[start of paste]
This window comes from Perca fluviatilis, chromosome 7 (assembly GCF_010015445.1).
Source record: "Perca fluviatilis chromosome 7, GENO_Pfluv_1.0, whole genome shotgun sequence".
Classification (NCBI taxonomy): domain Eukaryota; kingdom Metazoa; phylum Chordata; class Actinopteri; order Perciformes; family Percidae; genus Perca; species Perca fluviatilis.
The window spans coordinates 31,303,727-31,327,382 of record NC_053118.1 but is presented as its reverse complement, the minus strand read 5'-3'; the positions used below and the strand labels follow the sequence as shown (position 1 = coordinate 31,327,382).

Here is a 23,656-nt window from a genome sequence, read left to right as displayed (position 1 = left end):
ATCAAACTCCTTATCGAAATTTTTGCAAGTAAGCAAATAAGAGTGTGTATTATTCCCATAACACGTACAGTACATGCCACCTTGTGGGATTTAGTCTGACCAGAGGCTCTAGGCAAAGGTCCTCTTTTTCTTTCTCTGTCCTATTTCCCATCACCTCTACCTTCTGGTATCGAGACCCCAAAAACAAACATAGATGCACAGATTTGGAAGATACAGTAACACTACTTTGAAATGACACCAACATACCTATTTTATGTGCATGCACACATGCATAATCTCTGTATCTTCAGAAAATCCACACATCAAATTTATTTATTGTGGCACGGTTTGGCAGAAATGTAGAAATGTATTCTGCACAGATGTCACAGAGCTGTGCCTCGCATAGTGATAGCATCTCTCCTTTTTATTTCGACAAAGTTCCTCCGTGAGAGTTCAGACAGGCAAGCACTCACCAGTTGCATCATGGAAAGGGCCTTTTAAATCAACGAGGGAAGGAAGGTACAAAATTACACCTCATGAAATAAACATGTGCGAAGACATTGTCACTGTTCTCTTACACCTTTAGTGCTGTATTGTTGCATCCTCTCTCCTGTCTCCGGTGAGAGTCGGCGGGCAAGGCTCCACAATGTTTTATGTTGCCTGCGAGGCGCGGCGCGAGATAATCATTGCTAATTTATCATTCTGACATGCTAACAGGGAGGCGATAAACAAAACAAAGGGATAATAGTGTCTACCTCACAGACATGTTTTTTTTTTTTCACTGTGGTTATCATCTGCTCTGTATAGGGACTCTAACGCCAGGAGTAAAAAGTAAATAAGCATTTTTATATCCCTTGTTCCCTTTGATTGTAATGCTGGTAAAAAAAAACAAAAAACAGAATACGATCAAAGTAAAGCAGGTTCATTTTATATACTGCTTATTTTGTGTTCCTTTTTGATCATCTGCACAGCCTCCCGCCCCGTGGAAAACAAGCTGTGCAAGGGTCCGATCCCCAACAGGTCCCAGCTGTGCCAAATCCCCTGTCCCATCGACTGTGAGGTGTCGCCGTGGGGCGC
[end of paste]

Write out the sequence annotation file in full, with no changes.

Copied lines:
This window comes from Perca fluviatilis, chromosome 7 (assembly GCF_010015445.1).
Source record: "Perca fluviatilis chromosome 7, GENO_Pfluv_1.0, whole genome shotgun sequence".
Classification (NCBI taxonomy): domain Eukaryota; kingdom Metazoa; phylum Chordata; class Actinopteri; order Perciformes; family Percidae; genus Perca; species Perca fluviatilis.
The window spans coordinates 31,303,727-31,327,382 of record NC_053118.1 but is presented as its reverse complement, the minus strand read 5'-3'; the positions used below and the strand labels follow the sequence as shown (position 1 = coordinate 31,327,382).

Here is a 23,656-nt window from a genome sequence, read left to right as displayed (position 1 = left end):
ATCAAACTCCTTATCGAAATTTTTGCAAGTAAGCAAATAAGAGTGTGTATTATTCCCATAACACGTACAGTACATGCCACCTTGTGGGATTTAGTCTGACCAGAGGCTCTAGGCAAAGGTCCTCTTTTTCTTTCTCTGTCCTATTTCCCATCACCTCTACCTTCTGGTATCGAGACCCCAAAAACAAACATAGATGCACAGATTTGGAAGATACAGTAACACTACTTTGAAATGACACCAACATACCTATTTTATGTGCATGCACACATGCATAATCTCTGTATCTTCAGAAAATCCACACATCAAATTTATTTATTGTGGCACGGTTTGGCAGAAATGTAGAAATGTATTCTGCACAGATGTCACAGAGCTGTGCCTCGCATAGTGATAGCATCTCTCCTTTTTATTTCGACAAAGTTCCTCCGTGAGAGTTCAGACAGGCAAGCACTCACCAGTTGCATCATGGAAAGGGCCTTTTAAATCAACGAGGGAAGGAAGGTACAAAATTACACCTCATGAAATAAACATGTGCGAAGACATTGTCACTGTTCTCTTACACCTTTAGTGCTGTATTGTTGCATCCTCTCTCCTGTCTCCGGTGAGAGTCGGCGGGCAAGGCTCCACAATGTTTTATGTTGCCTGCGAGGCGCGGCGCGAGATAATCATTGCTAATTTATCATTCTGACATGCTAACAGGGAGGCGATAAACAAAACAAAGGGATAATAGTGTCTACCTCACAGACATGTTTTTTTTTTTTCACTGTGGTTATCATCTGCTCTGTATAGGGACTCTAACGCCAGGAGTAAAAAGTAAATAAGCATTTTTATATCCCTTGTTCCCTTTGATTGTAATGCTGGTAAAAAAAAACAAAAAACAGAATACGATCAAAGTAAAGCAGGTTCATTTTATATACTGCTTATTTTGTGTTCCTTTTTGATCATCTGCACAGCCTCCCGCCCCGTGGAAAACAAGCTGTGCAAGGGTCCGATCCCCAACAGGTCCCAGCTGTGCCAAATCCCCTGTCCCATCGACTGTGAGGTGTCGCCGTGGGGCGC